By Sarah Damm

Untitled by Trifon Yurukov via Unsplash.

If I had to guess the calendar date based on my favorite store’s décor, I would get it wrong.

Fall pumpkins, cornucopias, and leafy garlands are nowhere to be found. Only messy remnants of Halloween remain on the clearance racks.

Instead, I see Christmas trees, twinkle lights, and stockings. Signs and symbols of December, not early November.

Whenever I see Christmas coming too early, I feel rushed and anxious. Suddenly, I think I am behind, as if I’ve missed a month and it’s really December 4 instead of November 4. I have to remind myself that I still have an entire month before Advent begins and a good seven weeks before the actual day of Christmas.

That’s why I am so grateful for the liturgical calendar. A calendar that encourages me to slow down, savor, and enter more fully into the moments of life—small and big alike.

Following the liturgical calendar, I am not rushed from one big event to the next. I don’t miss the moments in between, which can be just as special and meaningful.

November is one of those small, in-between months. And yet, it is rich with beauty, remembrance, and blessing. It’s worth being present to November and entering it fully.

November Traditions

In Catholic tradition, the month of November remembers the holy souls in Purgatory. It is customary to visit the gravesites of loved ones this month. And if you cannot, it is a special time to pray earnestly for their entrance into Heaven.

In November, we also honor the lives of some amazing saints. Included in the litany of November saints are these beautiful sisters in Christ: Frances Xavier Cabrini (Nov. 13), Margaret of Scotland (Nov. 16), Elizabeth of Hungary (Nov. 17), and Cecilia (Nov. 22).

Lastly, in November, the Church calls us to keep our hearts and minds focused on Christ’s reign over Heaven and Earth, as we celebrate the Solemnity of Christ the King (Nov. 25).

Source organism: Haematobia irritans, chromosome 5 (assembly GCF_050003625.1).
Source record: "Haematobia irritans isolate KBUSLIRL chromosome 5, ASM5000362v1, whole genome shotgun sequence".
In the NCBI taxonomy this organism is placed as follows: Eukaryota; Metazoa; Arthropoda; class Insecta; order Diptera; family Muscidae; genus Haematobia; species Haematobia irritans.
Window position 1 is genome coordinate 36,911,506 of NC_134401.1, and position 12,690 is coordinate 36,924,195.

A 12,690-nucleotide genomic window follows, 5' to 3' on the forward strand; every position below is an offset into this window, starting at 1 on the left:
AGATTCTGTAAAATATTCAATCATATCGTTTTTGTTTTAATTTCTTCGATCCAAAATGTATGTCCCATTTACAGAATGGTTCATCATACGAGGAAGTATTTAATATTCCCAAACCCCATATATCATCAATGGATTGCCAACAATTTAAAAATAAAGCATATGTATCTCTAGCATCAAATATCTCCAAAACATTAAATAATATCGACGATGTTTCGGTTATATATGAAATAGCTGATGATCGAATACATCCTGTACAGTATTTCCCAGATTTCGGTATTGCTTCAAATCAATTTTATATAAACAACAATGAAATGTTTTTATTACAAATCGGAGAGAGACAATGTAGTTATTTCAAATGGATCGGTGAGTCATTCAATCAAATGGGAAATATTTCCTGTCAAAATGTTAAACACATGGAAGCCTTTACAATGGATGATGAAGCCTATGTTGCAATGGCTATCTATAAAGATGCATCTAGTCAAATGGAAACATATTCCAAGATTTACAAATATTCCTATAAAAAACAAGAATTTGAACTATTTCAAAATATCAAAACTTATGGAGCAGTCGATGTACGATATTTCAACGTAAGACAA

A Month of Gratitude

What makes November even more meaningful is that in the midst of this treasured Catholic heritage, we are invited to focus on the virtue of gratitude. Not just on Thanksgiving Day, but all month long.

Jesus told St. Faustina: “Be grateful for the smallest of My graces, because your gratitude compels Me to grant you new graces.”

Poet John Milton says, “Gratitude bestows reverence, allowing us to encounter everyday epiphanies, those transcendent moments of awe that change forever how we experience life and the world.”

In today’s Gospel, Jesus reminds us of the greatest commandment.

“You shall love the Lord your God with all your heart, with all your soul, with all your mind, and with all your strength.” (Mark 12:30)

What better way to show God our complete love than by expressing our gratitude for all that He gives us?

Being Present to November

This November, let’s not worry too much about what our favorite shop is doing. Rather, let’s lean into the wisdom of the Church. Being present to November allows our hearts to slow down and our minds to stop racing, as we enter into a month rich with tradition and blessing.

Here are three ways to remain present to November:

1) Make a list of your deceased loved ones. Add one name to each day of your November calendar, and repeat as necessary. Pray for one person per day throughout the month.

2) Keep a gratitude list throughout November. Jot down one, three, or five things you are grateful for, each day.

3) Pick one feast day to celebrate in a special way this month. For example, bring Mary flowers on the Presentation (Nov. 21). Visit Catholic Culture for a list.


St. Thérèse of Lisieux encourages us: “Jesus does not demand great actions from us but simply surrender and gratitude.”

How do you plan to be present to November? And resist rushing into the next big thing, like the world seems to do?

About the author:

Sarah Damm is a Catholic wife and mother of six children, living in Minnesota. She spends her days running errands, helping with homework, and keeping up with laundry and the family schedule. Sarah loves her faith, coffee, and good books. You can find out more about her and her writing at